Whenever there is a post on some blog about rampant crime, closing schools and aging inner city neighborhoods, you are more than likely going to see somebody make a Detroit to Peoria comparison. Now that same comparison can be made when you talk about students being without text books for months.
Thousands of Detroit students without books for months
The 2011-2012 Detroit Public School year started on Sept. 6, with thousands of homes and streets all over the city adorned with signs that had the two-word slogan “I’m In” everywhere. Nearly two months into the school year, the one thing that is not in a lot of Detroit Schools right now are books.
“I know there is a shortage and there is an order and they are still sharing books,” said Andrew Hayes, whose son is a third-grader at Fisher Magnet Elementary on the city’s east side. “There are a lot of frustrated parents. They want the kids to have what they are supposed to have. At the beginning of the year, we were told that every student would have the textbooks. It’s seven weeks into school.”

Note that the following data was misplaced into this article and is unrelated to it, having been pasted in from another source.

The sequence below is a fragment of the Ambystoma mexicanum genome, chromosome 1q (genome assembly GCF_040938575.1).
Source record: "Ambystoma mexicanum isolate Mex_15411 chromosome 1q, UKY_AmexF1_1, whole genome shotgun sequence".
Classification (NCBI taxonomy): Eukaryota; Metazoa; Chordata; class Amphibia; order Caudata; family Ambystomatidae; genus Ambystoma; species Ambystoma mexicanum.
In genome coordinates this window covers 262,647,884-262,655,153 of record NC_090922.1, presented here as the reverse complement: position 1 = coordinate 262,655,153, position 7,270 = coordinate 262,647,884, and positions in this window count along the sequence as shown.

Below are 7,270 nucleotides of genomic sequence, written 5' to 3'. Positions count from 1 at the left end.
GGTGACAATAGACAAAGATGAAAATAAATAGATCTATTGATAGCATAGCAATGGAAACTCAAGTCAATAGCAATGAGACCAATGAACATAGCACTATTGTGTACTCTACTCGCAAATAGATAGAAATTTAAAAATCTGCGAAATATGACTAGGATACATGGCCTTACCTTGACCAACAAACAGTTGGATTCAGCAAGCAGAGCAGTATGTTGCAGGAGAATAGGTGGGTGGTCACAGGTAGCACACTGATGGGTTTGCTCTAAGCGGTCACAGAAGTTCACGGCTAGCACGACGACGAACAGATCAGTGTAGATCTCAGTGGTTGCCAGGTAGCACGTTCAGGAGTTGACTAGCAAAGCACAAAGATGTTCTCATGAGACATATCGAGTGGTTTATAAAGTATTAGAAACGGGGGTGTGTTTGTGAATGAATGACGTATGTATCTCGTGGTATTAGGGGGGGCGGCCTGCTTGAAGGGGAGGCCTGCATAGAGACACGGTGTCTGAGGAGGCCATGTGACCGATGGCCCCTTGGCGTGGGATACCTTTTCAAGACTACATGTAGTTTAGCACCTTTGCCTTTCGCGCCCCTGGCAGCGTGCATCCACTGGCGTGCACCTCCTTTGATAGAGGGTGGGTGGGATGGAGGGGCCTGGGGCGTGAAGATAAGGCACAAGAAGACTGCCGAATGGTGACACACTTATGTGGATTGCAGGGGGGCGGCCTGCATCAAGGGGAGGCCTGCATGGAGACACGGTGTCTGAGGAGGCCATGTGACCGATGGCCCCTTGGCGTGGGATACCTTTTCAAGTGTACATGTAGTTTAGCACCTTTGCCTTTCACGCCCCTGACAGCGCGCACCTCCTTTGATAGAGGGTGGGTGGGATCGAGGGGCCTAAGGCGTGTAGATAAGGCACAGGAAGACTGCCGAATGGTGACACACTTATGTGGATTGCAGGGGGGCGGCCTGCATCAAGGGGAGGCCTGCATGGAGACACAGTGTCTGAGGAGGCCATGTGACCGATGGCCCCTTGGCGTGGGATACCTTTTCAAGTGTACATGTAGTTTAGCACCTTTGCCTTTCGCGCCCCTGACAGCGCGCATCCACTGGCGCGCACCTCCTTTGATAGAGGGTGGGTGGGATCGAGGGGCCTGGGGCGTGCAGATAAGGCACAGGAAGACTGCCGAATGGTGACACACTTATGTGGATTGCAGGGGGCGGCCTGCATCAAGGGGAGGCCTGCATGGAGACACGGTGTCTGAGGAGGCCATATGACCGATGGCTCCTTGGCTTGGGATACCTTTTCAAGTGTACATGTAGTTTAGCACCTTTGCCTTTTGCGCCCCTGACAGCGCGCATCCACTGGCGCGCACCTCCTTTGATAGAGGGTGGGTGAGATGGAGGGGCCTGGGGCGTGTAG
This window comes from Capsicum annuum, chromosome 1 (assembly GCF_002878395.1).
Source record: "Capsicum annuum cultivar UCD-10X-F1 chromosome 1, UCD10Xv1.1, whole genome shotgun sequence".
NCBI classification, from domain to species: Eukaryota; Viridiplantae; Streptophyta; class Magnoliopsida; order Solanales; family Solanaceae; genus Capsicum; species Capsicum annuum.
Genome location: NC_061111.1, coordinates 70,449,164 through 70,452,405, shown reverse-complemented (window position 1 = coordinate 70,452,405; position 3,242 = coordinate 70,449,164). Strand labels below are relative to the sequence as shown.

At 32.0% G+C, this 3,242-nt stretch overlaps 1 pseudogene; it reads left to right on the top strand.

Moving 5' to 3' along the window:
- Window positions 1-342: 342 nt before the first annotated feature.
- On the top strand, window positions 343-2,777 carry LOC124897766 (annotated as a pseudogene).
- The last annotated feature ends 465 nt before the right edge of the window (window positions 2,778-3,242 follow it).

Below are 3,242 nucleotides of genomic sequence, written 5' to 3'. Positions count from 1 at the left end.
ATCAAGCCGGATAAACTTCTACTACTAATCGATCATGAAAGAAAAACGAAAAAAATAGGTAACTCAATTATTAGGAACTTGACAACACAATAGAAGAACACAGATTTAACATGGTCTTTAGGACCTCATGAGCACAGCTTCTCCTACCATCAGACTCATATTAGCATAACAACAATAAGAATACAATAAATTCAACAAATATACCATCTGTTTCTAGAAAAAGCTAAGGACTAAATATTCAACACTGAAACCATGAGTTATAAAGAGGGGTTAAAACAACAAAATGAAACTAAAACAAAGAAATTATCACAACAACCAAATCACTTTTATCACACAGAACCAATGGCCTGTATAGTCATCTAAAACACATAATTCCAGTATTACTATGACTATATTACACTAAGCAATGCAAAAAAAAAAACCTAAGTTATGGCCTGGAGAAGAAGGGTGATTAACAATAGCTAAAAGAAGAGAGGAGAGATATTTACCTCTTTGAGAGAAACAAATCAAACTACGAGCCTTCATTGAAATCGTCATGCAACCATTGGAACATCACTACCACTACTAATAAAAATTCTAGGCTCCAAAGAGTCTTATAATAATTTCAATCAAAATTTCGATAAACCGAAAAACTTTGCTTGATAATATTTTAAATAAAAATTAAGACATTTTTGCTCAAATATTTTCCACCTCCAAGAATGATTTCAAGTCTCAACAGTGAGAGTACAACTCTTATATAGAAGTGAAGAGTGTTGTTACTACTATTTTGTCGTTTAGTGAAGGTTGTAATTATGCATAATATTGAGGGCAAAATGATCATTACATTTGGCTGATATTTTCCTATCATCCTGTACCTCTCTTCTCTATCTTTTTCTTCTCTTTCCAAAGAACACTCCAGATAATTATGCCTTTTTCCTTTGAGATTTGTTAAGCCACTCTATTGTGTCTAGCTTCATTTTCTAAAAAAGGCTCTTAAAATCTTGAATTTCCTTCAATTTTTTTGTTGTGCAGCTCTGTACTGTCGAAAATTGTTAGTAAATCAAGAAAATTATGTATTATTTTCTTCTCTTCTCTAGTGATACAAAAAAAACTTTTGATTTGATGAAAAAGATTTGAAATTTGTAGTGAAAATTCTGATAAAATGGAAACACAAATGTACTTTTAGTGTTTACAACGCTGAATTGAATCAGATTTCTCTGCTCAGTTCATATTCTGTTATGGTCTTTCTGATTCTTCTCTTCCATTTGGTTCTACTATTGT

Teachers at Cass Technical High School — the city’s largest high school — say that they are short nearly 2,400 textbooks in all grade levels. According to the Detroit Federation of Teachers, the deficiencies range across all subjects including English, chemistry, geometry, Spanish, and U.S. history.
Teachers at Cass say they are missing 950 chemistry books and 250 history books, while teachers at Priest Elementary-Middle School on Detroit’s southwest side say they are missing nearly 3,500 books. Priest has nearly 1,000 Kindergarten through eighth-grade students. The missing books are for K-6 English classes as well as science workbooks and workbooks with tear-out sheets.